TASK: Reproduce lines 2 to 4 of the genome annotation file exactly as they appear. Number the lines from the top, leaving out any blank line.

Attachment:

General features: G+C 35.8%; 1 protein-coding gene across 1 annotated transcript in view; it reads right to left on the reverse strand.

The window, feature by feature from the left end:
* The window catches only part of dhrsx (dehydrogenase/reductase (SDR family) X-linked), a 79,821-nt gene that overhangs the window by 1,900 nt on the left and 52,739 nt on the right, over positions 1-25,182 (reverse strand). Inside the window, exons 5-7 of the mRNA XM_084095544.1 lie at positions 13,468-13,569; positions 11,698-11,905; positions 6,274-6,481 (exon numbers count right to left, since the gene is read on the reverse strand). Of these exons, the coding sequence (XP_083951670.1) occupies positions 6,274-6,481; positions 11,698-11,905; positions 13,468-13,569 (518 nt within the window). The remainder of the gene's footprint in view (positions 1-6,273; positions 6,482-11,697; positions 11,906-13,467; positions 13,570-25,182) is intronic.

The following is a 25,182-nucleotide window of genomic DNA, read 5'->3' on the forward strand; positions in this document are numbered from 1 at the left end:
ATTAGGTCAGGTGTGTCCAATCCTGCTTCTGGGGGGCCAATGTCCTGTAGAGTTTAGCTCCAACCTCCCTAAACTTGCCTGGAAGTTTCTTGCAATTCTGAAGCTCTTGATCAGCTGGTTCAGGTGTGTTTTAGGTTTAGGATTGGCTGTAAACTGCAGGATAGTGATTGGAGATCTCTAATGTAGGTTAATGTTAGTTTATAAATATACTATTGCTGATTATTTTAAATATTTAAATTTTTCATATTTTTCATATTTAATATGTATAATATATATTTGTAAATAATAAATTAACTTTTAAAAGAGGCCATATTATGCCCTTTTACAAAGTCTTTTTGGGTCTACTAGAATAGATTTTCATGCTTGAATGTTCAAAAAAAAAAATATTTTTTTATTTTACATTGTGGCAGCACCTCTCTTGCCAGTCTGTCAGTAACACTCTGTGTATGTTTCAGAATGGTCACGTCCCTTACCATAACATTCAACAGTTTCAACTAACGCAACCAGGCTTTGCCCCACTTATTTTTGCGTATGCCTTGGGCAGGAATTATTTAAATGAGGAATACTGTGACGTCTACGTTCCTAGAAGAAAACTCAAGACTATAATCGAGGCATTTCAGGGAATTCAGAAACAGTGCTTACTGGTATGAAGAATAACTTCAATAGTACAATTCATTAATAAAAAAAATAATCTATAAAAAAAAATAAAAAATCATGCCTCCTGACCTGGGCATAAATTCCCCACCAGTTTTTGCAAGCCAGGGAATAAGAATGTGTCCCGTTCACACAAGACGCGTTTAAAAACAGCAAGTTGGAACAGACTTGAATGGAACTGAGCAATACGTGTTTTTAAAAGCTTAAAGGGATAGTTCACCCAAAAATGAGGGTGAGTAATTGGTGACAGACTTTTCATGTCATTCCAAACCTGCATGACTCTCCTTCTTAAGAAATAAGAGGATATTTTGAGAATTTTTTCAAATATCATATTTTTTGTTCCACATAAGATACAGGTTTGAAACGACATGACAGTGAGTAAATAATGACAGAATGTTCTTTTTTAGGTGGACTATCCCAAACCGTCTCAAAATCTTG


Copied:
The window, feature by feature from the left end:
* The window catches only part of dhrsx (dehydrogenase/reductase (SDR family) X-linked), a 79,821-nt gene that overhangs the window by 1,900 nt on the left and 52,739 nt on the right, over positions 1-25,182 (reverse strand). Inside the window, exons 5-7 of the mRNA XM_084095544.1 lie at positions 13,468-13,569; positions 11,698-11,905; positions 6,274-6,481 (exon numbers count right to left, since the gene is read on the reverse strand). Of these exons, the coding sequence (XP_083951670.1) occupies positions 6,274-6,481; positions 11,698-11,905; positions 13,468-13,569 (518 nt within the window). The remainder of the gene's footprint in view (positions 1-6,273; positions 6,482-11,697; positions 11,906-13,467; positions 13,570-25,182) is intronic.

The following is a 25,182-nucleotide window of genomic DNA, read 5'->3' on the forward strand; positions in this document are numbered from 1 at the left end: